reply to post by quietlearner
Gays DO NOT have the right to marry who they love (in most states), as you or I do . If you were told that you were not allowed to marry the one you
love, would that make you unhappy? Your right to liberty and the pursuit of happiness has just been revoked. Gays are NOT asking for special rights -
they are asking for the EXACT same right you have - the freedom to marry who you choose. They don't want anyone to tell them who they can and can't
marry. In case you were going to respond with "what's to stop them from marrying children or animals", please let's keep the conversation to
consenting adults - same rules applying as to hetero marriages.
I can't speak for all gays, but the gays that I know personally, and gays I have read interviews on have said that they aren't demanding religious
institutions perform the religious ceremony for them (although it would be nice if they would), but what they do feel they deserve is the same legal
marriage rights as everyone else. In other words, if heteros can get a "marriage license" from the state, then gays feel they should be able to get
a "marriage license" also. They don't want to be singled out as "special" by the state. If you change it to "civil union", then it must be
called a "civil union" for heteros as well. This is something that many gays have suggested, as the state should be separated from the religious
connotation of marriage anyway. There is great resistance from certain camps on this - primarily religious extremists, who don't want separation of
church and state. So, if it's still called a "marriage license", then gays feel they should be able to have a "marriage license" too. I
personally feel that what the state hands out for straights AND gays should be "civil union licenses". Then, in conversation, everyone can just say
they're "married", as that is the term everyone recognizes. Then if a church recognizes the union, they can perform the religious ceremony.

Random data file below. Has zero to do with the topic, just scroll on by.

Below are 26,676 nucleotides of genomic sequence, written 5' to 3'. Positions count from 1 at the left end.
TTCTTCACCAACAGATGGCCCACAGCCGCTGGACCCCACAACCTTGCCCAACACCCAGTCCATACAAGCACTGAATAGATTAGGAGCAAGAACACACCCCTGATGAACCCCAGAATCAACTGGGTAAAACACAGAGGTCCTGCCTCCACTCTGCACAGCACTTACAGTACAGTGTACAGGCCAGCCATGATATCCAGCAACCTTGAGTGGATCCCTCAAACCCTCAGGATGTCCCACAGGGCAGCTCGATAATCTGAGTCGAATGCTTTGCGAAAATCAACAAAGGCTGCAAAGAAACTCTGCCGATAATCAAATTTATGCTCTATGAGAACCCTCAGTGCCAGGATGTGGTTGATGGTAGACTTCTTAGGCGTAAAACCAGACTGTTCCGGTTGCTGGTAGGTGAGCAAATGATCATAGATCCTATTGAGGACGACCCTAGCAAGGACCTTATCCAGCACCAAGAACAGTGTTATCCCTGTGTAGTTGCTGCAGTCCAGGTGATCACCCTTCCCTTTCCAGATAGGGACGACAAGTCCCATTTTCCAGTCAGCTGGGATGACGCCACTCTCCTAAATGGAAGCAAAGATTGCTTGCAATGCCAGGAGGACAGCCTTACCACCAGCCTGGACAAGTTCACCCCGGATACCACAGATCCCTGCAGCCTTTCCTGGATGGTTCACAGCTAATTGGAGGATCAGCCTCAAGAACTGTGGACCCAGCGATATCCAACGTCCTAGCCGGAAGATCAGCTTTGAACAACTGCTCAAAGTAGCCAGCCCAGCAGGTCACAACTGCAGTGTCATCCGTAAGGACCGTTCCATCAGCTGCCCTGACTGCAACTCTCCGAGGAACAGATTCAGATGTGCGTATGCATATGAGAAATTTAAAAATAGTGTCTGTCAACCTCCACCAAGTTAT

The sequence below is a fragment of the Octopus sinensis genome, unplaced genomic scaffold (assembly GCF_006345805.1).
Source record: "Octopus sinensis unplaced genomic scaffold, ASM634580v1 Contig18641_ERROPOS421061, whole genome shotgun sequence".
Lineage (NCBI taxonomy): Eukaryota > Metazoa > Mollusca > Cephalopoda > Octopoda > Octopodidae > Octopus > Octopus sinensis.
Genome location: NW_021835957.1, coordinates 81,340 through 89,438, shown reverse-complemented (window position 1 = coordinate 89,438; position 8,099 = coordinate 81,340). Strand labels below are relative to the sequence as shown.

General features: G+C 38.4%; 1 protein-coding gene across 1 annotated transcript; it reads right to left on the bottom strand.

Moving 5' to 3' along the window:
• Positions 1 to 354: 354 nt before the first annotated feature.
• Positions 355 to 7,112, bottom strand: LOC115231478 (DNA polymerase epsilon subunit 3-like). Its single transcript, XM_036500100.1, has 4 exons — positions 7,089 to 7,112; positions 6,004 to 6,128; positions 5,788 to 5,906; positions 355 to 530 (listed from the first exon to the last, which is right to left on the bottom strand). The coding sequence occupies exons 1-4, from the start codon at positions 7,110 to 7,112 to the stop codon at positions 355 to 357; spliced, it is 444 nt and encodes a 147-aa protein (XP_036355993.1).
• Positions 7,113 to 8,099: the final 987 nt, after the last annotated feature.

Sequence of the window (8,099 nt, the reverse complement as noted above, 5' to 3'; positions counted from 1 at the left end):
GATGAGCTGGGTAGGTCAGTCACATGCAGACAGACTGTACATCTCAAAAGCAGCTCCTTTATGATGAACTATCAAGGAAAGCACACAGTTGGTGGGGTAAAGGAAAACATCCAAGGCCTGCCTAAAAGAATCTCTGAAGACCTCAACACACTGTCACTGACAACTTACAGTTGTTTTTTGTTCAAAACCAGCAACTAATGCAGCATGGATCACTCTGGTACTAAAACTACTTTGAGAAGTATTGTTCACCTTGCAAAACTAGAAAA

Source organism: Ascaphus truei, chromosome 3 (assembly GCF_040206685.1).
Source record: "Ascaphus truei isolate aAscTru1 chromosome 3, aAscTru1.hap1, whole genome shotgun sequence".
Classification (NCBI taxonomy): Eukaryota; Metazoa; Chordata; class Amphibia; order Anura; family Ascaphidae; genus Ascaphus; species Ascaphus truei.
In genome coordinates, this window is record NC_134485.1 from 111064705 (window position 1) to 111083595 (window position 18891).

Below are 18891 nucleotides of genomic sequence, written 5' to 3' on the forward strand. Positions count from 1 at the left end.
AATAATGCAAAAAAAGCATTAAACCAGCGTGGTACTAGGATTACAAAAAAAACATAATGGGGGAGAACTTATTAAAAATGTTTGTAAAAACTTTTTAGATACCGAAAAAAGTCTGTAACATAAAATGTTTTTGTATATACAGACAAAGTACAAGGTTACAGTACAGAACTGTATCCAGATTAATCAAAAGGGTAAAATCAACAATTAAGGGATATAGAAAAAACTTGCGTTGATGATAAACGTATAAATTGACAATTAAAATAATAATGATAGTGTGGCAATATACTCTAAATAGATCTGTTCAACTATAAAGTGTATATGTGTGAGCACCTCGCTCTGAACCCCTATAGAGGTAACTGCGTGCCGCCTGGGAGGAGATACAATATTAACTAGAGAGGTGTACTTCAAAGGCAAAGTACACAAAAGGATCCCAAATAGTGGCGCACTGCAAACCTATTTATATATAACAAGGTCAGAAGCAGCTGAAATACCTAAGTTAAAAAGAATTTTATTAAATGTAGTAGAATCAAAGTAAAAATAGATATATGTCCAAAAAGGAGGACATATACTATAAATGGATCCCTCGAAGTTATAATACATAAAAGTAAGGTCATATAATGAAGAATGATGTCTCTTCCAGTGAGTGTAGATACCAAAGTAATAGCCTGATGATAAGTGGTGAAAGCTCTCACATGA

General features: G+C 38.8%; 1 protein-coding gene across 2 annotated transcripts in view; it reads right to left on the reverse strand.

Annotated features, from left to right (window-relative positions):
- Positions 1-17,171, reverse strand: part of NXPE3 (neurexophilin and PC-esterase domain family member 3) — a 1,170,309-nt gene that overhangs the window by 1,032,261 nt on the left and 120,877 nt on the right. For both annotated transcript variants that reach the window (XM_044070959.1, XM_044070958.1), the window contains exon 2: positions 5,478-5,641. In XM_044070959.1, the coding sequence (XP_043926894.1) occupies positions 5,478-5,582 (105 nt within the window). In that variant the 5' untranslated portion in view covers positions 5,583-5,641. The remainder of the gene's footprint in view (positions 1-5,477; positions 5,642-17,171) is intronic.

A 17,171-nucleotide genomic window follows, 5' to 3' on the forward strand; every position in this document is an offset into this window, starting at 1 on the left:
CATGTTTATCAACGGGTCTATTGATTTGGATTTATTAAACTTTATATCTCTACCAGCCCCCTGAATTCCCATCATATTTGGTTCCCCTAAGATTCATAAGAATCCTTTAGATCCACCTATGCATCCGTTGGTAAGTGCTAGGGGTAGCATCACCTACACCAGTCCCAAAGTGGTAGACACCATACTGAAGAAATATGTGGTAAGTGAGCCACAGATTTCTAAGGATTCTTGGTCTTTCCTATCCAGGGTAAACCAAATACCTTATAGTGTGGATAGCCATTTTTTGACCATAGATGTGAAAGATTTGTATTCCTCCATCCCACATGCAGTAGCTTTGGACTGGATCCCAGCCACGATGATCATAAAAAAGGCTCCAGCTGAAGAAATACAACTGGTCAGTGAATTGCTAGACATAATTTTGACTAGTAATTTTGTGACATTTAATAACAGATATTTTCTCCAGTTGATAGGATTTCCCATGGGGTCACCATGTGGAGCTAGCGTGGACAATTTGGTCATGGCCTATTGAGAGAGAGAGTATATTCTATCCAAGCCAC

There are many people who want gays to go away, or at least to change their sexuality to hetero. It is true that there is no current law stating gays
have to leave the country or get sexual orientation therapy, but gays are constantly being made to feel that they should at least hide the fact that
they are gay. This means they can't feel comfortable talking about their significant other ( as heteros do all the time), bringing their dates to
public functions (as heteros do), showing any signs of affection to their loved one (as heteros do). Not to mention the whole serving in the military
issue. Heteros aren't made to feel miserable or guilty for doing these things, gays shouldn't either. You may say that you don't do this, but many,
many do, and this is one thing gays would like to change. This is not a legal issue per se, but it is a basic right to be who one is without being
pressured to hide it.
The right to life is more than just the act of a heart beating (although there have been many instances of "hate crimes" against gays leading to
their death). The right to life also means the right to have a job so you can pay for food/shelter to live. Which leads to your question of do you
have the right not to hire a flamboyant gay. I would say that if you want your business to succeed, you should hire the person who is the most
qualified for the position. There are discrimination laws that prohibit you from refusing to hire someone on the basis of race, sex, religion, etc.
Sexual orientation would fall under this. So, you're right, you're pretty much screwed if you didn't hire a qualified person just based on their
flamboyancy, if that person could prove sexual orientation is why you didn't hire them. So, if you could rationalize that this person didn't have
the qualifications for the job, and you could show this, you're in the clear. People break these laws all the time and get away with it, so why not
you. By the way, I have been in management many years, and I have occasionally hired perky types when they were the best qualified for the job. Drove
me nuts, but I'd like to think I was professional enough to suck it up for the good of the business. True, if I had not hired them, they couldn't
sue me ... unless they could prove it was for another reason, such as they were a woman, Jewish, too old, black, etc., etc. So, when I decided not to
hire someone, I heavily documented all the valid reasons why, just to avoid this issue.
This is a very heated subject, with strong feelings on both sides. I don't usually attack people unless I feel they have attacked me first, or if
their way of addressing me is condescending, rude, flippant, etc.
I'm worried that I'm not making sense anymore because I'm tired. Must sleep now. I hope you respond to this post. Thanks-